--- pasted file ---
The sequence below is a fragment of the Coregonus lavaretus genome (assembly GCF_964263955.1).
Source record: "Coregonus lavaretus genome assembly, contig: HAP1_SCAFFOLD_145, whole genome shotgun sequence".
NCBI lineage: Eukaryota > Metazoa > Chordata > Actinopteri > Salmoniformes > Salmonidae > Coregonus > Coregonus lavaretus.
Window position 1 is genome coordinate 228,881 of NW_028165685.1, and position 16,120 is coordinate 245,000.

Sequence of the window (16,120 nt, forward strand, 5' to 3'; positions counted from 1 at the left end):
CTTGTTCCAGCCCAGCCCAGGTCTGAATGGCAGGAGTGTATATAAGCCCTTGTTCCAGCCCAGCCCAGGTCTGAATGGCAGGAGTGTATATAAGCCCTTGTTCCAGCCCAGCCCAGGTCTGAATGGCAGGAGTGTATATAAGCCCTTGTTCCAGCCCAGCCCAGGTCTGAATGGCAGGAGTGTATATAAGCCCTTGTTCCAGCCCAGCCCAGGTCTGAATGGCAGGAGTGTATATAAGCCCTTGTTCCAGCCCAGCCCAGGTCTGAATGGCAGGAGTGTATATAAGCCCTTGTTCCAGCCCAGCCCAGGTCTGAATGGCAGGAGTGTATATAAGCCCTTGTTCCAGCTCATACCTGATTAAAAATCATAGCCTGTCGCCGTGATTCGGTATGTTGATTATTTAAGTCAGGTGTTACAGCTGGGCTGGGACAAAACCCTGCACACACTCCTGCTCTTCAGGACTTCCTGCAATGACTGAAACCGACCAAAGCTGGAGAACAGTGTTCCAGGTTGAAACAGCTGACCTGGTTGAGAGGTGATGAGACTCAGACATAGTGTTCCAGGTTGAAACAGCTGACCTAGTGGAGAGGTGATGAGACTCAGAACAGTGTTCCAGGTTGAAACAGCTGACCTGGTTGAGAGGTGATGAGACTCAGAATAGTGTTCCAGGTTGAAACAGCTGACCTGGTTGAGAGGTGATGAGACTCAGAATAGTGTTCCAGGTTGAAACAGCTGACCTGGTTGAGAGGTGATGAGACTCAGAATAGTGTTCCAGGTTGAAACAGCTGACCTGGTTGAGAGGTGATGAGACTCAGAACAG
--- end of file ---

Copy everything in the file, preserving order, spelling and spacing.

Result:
The sequence below is a fragment of the Coregonus lavaretus genome (assembly GCF_964263955.1).
Source record: "Coregonus lavaretus genome assembly, contig: HAP1_SCAFFOLD_145, whole genome shotgun sequence".
NCBI lineage: Eukaryota > Metazoa > Chordata > Actinopteri > Salmoniformes > Salmonidae > Coregonus > Coregonus lavaretus.
Window position 1 is genome coordinate 228,881 of NW_028165685.1, and position 16,120 is coordinate 245,000.

Sequence of the window (16,120 nt, forward strand, 5' to 3'; positions counted from 1 at the left end):
CTTGTTCCAGCCCAGCCCAGGTCTGAATGGCAGGAGTGTATATAAGCCCTTGTTCCAGCCCAGCCCAGGTCTGAATGGCAGGAGTGTATATAAGCCCTTGTTCCAGCCCAGCCCAGGTCTGAATGGCAGGAGTGTATATAAGCCCTTGTTCCAGCCCAGCCCAGGTCTGAATGGCAGGAGTGTATATAAGCCCTTGTTCCAGCCCAGCCCAGGTCTGAATGGCAGGAGTGTATATAAGCCCTTGTTCCAGCCCAGCCCAGGTCTGAATGGCAGGAGTGTATATAAGCCCTTGTTCCAGCCCAGCCCAGGTCTGAATGGCAGGAGTGTATATAAGCCCTTGTTCCAGCTCATACCTGATTAAAAATCATAGCCTGTCGCCGTGATTCGGTATGTTGATTATTTAAGTCAGGTGTTACAGCTGGGCTGGGACAAAACCCTGCACACACTCCTGCTCTTCAGGACTTCCTGCAATGACTGAAACCGACCAAAGCTGGAGAACAGTGTTCCAGGTTGAAACAGCTGACCTGGTTGAGAGGTGATGAGACTCAGACATAGTGTTCCAGGTTGAAACAGCTGACCTAGTGGAGAGGTGATGAGACTCAGAACAGTGTTCCAGGTTGAAACAGCTGACCTGGTTGAGAGGTGATGAGACTCAGAATAGTGTTCCAGGTTGAAACAGCTGACCTGGTTGAGAGGTGATGAGACTCAGAATAGTGTTCCAGGTTGAAACAGCTGACCTGGTTGAGAGGTGATGAGACTCAGAATAGTGTTCCAGGTTGAAACAGCTGACCTGGTTGAGAGGTGATGAGACTCAGAACAG